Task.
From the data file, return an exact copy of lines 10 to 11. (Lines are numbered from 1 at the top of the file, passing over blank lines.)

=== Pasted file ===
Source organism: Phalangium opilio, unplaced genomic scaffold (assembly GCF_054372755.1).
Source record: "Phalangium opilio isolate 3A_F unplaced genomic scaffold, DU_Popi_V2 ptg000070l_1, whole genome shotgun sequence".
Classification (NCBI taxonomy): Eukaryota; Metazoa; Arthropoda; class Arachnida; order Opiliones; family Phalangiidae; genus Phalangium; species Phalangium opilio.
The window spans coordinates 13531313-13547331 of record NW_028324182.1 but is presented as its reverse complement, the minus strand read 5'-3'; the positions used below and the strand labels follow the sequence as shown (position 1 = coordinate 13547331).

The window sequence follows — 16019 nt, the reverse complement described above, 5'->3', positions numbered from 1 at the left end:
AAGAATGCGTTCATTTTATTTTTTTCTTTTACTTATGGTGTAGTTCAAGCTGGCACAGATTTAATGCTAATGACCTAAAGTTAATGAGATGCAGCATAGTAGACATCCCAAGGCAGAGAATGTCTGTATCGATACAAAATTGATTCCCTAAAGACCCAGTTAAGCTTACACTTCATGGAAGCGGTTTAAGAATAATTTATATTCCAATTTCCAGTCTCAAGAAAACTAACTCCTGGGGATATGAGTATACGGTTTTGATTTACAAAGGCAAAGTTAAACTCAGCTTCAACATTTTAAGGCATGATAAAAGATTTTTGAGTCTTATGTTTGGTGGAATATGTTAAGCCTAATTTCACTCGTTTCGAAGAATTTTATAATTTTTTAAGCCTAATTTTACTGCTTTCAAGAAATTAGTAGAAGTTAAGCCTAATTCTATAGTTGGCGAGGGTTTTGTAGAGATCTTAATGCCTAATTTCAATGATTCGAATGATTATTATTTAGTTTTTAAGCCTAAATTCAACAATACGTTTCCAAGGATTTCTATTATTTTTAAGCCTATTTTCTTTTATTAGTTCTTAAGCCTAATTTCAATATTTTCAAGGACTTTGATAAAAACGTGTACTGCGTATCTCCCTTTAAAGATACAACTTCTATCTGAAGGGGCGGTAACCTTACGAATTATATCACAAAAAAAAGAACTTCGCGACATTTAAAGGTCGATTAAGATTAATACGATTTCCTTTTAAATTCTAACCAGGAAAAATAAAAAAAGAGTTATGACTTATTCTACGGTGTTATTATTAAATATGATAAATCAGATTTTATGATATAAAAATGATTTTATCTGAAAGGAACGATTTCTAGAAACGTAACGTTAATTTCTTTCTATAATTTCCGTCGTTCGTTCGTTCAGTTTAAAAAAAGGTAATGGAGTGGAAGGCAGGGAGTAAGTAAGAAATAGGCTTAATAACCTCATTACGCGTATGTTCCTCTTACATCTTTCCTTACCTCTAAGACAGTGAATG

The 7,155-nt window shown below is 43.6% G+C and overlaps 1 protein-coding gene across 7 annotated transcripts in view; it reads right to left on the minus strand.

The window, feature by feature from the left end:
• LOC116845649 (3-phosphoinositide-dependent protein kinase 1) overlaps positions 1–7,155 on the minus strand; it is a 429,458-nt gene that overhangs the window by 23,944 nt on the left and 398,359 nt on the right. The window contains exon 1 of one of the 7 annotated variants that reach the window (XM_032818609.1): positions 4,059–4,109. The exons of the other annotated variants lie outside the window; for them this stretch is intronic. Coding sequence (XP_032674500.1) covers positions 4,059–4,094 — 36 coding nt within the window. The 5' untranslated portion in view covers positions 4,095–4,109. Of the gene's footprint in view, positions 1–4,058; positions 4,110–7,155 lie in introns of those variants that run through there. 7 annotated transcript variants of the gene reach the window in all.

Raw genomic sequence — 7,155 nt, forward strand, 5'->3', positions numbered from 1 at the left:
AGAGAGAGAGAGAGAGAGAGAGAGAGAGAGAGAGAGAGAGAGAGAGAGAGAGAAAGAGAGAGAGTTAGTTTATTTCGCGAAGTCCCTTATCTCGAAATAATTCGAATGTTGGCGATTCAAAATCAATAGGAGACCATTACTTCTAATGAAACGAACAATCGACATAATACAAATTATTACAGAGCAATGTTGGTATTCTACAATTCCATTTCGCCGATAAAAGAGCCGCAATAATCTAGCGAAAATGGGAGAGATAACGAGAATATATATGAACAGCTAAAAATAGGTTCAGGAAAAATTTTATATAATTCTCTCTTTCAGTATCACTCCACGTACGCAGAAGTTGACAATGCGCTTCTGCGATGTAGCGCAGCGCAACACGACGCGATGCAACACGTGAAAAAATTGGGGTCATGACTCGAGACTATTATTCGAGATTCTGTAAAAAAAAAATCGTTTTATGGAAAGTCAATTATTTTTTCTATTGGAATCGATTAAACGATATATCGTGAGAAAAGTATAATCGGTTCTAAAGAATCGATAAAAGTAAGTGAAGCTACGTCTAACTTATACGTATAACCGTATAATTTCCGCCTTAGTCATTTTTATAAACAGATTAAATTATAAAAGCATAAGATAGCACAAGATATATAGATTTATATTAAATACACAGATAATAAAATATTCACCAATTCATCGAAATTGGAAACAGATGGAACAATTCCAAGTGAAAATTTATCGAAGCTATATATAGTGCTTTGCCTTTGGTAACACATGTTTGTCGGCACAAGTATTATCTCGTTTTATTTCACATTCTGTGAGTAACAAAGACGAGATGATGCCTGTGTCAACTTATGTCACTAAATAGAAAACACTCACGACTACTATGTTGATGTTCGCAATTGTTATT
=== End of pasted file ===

Raw genomic sequence — 7,155 nt, forward strand, 5'->3', positions numbered from 1 at the left:
AGAGAGAGAGAGAGAGAGAGAGAGAGAGAGAGAGAGAGAGAGAGAGAGAGAGAAAGAGAGAGAGTTAGTTTATTTCGCGAAGTCCCTTATCTCGAAATAATTCGAATGTTGGCGATTCAAAATCAATAGGAGACCATTACTTCTAATGAAACGAACAATCGACATAATACAAATTATTACAGAGCAATGTTGGTATTCTACAATTCCATTTCGCCGATAAAAGAGCCGCAATAATCTAGCGAAAATGGGAGAGATAACGAGAATATATATGAACAGCTAAAAATAGGTTCAGGAAAAATTTTATATAATTCTCTCTTTCAGTATCACTCCACGTACGCAGAAGTTGACAATGCGCTTCTGCGATGTAGCGCAGCGCAACACGACGCGATGCAACACGTGAAAAAATTGGGGTCATGACTCGAGACTATTATTCGAGATTCTGTAAAAAAAAAATCGTTTTATGGAAAGTCAATTATTTTTTCTATTGGAATCGATTAAACGATATATCGTGAGAAAAGTATAATCGGTTCTAAAGAATCGATAAAAGTAAGTGAAGCTACGTCTAACTTATACGTATAACCGTATAATTTCCGCCTTAGTCATTTTTATAAACAGATTAAATTATAAAAGCATAAGATAGCACAAGATATATAGATTTATATTAAATACACAGATAATAAAATATTCACCAATTCATCGAAATTGGAAACAGATGGAACAATTCCAAGTGAAAATTTATCGAAGCTATATATAGTGCTTTGCCTTTGGTAACACATGTTTGTCGGCACAAGTATTATCTCGTTTTATTTCACATTCTGTGAGTAACAAAGACGAGATGATGCCTGTGTCAACTTATGTCACTAAATAGAAAACACTCACGACTACTATGTTGATGTTCGCAATTGTTATT